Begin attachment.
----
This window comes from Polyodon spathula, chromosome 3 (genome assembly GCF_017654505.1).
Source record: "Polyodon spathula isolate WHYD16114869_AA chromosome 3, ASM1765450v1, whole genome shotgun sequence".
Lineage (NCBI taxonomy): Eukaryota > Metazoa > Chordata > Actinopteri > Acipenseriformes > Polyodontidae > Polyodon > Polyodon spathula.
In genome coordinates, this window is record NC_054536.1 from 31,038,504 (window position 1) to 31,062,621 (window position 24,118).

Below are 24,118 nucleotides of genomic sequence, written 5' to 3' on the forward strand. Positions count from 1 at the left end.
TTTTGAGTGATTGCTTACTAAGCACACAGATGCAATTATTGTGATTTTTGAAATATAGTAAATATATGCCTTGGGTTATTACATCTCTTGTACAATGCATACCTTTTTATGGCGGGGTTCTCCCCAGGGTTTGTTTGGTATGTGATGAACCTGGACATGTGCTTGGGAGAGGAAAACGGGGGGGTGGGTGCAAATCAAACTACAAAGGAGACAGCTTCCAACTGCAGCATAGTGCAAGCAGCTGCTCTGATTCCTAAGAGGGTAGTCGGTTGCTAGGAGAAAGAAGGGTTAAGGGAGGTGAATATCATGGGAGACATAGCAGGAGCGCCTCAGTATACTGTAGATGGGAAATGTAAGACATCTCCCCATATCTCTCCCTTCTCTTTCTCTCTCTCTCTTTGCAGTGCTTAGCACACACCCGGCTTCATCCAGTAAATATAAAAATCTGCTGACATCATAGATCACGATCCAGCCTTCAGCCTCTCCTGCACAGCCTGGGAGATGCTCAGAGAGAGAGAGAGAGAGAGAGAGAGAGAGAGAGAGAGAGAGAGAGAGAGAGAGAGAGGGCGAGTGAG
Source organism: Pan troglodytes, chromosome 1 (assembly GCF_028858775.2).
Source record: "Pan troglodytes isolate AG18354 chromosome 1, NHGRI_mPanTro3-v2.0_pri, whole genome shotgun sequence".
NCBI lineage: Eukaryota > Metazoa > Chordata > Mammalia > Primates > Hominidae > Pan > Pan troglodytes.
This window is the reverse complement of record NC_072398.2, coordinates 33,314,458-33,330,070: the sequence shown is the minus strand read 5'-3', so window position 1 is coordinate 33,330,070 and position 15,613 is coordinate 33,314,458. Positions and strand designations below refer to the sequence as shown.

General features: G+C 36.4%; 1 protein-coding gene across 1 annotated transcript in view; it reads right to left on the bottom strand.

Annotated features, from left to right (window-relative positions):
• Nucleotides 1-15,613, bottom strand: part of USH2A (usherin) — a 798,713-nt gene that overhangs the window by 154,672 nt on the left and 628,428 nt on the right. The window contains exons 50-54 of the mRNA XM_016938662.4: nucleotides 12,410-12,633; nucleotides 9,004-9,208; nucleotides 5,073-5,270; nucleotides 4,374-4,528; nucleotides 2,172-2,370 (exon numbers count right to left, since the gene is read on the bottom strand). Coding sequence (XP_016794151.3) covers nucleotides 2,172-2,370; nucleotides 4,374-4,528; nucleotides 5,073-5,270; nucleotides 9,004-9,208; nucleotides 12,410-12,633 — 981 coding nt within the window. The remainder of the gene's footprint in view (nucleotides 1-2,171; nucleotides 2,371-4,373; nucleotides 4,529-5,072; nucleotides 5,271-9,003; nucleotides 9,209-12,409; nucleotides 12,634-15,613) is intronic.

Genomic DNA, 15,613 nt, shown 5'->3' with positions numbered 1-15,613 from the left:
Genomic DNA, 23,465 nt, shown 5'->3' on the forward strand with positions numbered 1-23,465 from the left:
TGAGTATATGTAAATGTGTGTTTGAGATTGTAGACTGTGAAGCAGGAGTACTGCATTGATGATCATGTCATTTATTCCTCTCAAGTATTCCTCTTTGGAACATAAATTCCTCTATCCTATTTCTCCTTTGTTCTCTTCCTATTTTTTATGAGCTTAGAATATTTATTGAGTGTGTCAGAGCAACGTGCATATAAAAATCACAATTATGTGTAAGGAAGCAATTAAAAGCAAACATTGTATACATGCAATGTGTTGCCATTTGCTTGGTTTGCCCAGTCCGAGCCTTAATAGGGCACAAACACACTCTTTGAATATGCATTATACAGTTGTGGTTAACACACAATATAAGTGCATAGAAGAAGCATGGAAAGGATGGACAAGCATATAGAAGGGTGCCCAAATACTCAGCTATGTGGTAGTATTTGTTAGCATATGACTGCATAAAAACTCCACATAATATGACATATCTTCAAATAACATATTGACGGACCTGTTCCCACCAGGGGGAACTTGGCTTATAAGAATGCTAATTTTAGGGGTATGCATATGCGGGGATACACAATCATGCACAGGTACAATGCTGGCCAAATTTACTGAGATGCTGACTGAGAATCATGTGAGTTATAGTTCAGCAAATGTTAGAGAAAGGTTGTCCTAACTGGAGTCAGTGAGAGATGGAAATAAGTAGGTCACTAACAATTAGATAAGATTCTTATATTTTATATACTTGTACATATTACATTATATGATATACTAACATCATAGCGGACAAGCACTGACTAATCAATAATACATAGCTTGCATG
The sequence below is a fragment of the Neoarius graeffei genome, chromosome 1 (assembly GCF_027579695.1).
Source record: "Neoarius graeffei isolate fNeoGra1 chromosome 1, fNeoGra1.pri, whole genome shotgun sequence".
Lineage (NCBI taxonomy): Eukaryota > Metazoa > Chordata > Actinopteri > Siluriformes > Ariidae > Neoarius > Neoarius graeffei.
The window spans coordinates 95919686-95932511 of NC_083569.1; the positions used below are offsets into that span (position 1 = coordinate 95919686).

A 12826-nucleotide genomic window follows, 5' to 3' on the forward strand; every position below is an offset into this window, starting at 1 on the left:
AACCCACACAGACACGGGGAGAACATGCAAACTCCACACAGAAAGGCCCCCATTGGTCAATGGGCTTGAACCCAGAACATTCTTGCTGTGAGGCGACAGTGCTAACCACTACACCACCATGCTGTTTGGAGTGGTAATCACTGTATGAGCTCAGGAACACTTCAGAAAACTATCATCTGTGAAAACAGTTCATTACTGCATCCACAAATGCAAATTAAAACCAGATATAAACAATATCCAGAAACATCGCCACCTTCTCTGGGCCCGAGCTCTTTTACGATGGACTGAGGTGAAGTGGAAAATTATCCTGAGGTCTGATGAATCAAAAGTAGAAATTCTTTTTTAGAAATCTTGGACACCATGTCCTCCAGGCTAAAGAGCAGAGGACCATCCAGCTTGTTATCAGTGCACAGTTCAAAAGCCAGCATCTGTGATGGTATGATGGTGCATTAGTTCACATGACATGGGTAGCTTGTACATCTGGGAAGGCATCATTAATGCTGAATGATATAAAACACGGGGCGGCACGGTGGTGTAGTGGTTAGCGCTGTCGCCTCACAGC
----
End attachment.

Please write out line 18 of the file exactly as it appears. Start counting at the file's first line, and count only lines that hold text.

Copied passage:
Source record: "Neoarius graeffei isolate fNeoGra1 chromosome 1, fNeoGra1.pri, whole genome shotgun sequence".